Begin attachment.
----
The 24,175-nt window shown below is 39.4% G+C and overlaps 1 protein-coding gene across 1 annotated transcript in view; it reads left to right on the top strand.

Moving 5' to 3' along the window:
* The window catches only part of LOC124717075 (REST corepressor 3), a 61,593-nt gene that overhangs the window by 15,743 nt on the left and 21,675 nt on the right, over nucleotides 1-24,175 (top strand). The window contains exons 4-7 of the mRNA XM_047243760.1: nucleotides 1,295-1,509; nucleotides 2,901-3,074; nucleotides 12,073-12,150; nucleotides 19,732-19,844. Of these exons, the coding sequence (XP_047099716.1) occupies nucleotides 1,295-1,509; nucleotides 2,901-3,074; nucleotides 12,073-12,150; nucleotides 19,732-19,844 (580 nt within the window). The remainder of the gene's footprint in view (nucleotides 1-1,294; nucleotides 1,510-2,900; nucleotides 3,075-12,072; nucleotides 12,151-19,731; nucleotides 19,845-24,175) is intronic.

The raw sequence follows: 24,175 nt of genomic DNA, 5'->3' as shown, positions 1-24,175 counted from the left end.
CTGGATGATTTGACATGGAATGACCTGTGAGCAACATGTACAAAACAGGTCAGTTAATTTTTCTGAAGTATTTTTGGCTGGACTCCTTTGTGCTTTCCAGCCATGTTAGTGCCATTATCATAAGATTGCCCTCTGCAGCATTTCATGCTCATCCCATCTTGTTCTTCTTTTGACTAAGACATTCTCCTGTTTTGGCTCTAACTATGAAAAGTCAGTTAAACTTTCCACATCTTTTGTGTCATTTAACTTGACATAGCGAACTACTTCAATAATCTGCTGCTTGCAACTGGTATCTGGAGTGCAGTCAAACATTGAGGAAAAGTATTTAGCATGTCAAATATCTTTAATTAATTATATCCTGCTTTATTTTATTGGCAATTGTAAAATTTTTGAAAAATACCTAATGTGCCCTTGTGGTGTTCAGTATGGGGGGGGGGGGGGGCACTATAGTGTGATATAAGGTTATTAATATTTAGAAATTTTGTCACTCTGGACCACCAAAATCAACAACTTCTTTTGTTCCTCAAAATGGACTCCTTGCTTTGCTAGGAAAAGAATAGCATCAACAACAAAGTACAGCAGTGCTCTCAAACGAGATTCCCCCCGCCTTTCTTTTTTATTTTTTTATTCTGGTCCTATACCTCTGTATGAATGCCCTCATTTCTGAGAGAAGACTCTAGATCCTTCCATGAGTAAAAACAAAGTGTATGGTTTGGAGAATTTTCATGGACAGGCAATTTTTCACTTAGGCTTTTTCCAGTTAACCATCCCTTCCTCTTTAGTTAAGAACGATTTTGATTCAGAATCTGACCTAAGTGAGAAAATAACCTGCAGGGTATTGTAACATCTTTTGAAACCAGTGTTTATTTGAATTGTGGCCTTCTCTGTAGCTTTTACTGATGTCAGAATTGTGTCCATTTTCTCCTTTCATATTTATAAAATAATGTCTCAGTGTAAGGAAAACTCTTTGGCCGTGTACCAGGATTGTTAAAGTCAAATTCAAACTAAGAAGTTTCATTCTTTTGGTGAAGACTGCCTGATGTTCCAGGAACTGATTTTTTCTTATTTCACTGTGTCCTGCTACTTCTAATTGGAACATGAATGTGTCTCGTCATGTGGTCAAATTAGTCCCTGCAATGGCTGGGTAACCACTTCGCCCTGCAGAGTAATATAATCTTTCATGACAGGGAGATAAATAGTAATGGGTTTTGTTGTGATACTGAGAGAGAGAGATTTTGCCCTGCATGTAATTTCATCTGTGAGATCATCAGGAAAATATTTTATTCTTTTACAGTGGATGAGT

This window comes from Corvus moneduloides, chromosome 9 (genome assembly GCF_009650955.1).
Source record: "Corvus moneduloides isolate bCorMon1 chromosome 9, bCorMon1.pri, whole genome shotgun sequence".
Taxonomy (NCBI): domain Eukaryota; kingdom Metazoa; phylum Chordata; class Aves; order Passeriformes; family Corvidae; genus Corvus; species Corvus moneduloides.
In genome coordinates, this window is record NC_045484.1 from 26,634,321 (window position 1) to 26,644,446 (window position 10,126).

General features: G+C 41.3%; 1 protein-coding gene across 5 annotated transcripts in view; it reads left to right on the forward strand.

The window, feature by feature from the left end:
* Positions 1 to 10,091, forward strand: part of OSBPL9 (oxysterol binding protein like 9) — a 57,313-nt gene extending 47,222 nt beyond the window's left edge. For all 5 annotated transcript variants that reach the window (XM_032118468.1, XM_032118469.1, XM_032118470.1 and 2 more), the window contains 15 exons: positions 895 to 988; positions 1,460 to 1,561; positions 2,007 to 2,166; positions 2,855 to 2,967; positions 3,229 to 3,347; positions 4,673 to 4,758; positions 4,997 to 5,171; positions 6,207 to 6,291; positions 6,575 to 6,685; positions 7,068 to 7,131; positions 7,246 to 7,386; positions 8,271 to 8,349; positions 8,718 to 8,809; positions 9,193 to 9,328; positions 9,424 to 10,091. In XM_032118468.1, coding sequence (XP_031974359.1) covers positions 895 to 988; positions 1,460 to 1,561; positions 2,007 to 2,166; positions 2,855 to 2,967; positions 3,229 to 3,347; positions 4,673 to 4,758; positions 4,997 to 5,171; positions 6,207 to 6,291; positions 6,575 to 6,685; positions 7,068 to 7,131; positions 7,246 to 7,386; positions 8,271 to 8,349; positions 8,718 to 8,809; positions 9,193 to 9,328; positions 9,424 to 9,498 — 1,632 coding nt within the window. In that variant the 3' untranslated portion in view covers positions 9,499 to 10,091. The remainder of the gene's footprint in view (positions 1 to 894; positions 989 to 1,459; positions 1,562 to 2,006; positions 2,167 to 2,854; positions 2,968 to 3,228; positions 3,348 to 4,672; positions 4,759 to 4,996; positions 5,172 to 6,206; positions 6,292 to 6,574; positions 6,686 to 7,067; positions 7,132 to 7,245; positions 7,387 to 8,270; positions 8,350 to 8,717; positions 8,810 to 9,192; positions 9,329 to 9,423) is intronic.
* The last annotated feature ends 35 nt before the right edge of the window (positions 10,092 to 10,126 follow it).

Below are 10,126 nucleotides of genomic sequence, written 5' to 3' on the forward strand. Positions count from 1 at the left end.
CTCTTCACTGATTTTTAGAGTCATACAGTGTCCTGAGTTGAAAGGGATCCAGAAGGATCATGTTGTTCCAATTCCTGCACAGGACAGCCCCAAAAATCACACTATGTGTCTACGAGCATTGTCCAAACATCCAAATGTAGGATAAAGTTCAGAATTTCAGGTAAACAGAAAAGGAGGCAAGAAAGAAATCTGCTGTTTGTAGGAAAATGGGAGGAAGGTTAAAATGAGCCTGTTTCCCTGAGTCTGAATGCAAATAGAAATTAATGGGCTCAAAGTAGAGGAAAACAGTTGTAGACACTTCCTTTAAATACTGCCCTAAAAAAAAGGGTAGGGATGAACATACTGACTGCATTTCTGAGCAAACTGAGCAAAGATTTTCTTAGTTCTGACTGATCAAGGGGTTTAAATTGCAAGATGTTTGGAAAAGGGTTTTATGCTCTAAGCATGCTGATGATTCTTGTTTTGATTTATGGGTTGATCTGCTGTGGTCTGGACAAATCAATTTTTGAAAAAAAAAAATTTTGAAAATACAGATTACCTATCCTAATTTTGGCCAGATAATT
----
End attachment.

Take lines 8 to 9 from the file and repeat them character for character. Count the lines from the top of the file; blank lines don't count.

Taxonomy (NCBI): domain Eukaryota; kingdom Metazoa; phylum Chordata; class Aves; order Passeriformes; family Corvidae; genus Corvus; species Corvus moneduloides.
In genome coordinates, this window is record NC_045484.1 from 26,634,321 (window position 1) to 26,644,446 (window position 10,126).